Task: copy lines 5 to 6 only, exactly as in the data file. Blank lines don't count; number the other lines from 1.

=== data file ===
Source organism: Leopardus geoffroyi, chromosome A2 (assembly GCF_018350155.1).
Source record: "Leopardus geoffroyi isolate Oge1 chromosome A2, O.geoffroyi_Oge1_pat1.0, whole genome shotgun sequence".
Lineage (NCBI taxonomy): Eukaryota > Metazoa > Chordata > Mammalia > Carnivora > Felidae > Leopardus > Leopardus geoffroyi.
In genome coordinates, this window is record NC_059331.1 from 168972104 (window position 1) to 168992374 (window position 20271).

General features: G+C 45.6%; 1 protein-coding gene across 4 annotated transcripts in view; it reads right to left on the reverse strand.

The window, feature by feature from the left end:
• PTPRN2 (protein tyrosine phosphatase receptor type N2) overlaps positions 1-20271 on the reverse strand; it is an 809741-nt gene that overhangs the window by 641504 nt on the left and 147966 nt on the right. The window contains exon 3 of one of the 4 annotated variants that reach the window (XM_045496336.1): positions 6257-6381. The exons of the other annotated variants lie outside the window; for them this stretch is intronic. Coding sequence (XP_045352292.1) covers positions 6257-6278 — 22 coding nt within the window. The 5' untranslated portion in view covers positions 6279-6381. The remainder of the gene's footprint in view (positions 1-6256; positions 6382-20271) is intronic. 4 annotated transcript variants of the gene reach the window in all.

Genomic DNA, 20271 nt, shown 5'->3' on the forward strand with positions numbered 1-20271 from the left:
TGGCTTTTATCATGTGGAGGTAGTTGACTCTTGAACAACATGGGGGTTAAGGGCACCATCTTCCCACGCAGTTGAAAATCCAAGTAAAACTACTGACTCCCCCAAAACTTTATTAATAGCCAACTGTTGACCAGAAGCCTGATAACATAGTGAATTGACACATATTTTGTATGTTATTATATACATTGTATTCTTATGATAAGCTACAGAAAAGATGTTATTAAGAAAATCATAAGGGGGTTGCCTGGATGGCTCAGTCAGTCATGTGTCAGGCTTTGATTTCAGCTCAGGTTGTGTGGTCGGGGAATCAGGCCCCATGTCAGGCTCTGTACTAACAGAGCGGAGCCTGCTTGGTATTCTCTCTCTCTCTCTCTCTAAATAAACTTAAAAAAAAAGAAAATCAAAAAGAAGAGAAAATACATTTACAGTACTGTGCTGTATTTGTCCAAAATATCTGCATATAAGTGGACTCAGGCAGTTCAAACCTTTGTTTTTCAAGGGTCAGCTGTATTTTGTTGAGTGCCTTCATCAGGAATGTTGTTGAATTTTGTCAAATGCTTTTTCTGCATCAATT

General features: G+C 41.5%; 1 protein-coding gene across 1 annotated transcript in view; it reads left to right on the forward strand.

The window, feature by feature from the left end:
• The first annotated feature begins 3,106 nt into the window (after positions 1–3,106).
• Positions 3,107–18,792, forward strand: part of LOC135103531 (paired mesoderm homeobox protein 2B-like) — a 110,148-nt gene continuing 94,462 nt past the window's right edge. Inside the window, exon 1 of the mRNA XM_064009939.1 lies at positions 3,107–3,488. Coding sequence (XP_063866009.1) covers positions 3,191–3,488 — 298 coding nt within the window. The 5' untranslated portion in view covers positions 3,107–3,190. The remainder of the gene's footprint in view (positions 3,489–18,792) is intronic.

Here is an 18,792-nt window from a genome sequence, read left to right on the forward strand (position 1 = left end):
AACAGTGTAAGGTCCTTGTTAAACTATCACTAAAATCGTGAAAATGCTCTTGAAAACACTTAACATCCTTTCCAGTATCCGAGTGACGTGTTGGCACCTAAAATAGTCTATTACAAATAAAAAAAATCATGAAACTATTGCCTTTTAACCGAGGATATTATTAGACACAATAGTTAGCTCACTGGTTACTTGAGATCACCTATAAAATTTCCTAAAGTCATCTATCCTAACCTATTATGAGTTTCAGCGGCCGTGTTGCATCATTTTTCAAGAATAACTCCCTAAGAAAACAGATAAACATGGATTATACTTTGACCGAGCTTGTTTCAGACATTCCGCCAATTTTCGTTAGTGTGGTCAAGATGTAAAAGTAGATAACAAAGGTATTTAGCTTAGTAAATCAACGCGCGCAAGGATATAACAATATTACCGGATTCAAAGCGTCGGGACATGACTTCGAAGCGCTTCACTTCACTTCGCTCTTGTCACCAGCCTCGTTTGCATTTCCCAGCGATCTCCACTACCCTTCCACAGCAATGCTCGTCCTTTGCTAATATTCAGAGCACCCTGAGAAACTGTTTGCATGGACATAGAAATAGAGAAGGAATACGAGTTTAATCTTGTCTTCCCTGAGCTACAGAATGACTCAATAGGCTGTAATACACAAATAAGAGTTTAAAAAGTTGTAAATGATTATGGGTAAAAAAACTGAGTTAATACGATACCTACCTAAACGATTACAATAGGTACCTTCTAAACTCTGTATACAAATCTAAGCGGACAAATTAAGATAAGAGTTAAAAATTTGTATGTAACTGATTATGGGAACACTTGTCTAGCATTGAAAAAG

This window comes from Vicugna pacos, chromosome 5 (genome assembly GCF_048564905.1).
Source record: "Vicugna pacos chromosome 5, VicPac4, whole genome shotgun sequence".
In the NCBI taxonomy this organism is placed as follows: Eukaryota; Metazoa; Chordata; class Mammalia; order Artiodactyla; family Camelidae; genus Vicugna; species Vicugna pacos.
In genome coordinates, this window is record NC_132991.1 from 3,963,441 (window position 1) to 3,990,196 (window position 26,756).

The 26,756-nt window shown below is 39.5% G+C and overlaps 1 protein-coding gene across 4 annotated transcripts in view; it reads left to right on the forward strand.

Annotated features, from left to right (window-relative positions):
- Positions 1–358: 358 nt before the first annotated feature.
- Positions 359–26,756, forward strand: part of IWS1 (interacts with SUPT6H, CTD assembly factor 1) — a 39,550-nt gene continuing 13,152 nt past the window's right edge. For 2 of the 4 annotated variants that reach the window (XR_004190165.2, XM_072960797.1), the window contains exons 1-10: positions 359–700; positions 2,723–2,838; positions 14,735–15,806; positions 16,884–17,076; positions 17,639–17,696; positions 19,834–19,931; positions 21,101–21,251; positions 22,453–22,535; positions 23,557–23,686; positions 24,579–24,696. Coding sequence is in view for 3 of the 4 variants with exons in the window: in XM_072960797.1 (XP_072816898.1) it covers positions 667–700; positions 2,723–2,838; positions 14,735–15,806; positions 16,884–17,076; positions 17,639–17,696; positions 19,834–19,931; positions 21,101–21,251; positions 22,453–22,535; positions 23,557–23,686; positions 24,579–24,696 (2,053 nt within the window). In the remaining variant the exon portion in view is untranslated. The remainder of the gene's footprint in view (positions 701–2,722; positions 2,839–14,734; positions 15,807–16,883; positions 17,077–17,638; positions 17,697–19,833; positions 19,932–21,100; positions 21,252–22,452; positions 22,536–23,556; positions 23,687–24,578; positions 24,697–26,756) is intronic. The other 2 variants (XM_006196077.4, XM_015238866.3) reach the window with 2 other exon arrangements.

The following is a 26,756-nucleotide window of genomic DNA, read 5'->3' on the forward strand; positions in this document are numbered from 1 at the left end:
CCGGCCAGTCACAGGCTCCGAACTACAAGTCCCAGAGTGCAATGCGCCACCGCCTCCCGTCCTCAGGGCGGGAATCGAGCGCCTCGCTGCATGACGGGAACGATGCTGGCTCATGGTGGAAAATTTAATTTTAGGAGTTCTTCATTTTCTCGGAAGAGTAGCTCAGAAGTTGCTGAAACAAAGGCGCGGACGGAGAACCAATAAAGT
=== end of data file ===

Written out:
General features: G+C 45.6%; 1 protein-coding gene across 4 annotated transcripts in view; it reads right to left on the reverse strand.

The window, feature by feature from the left end: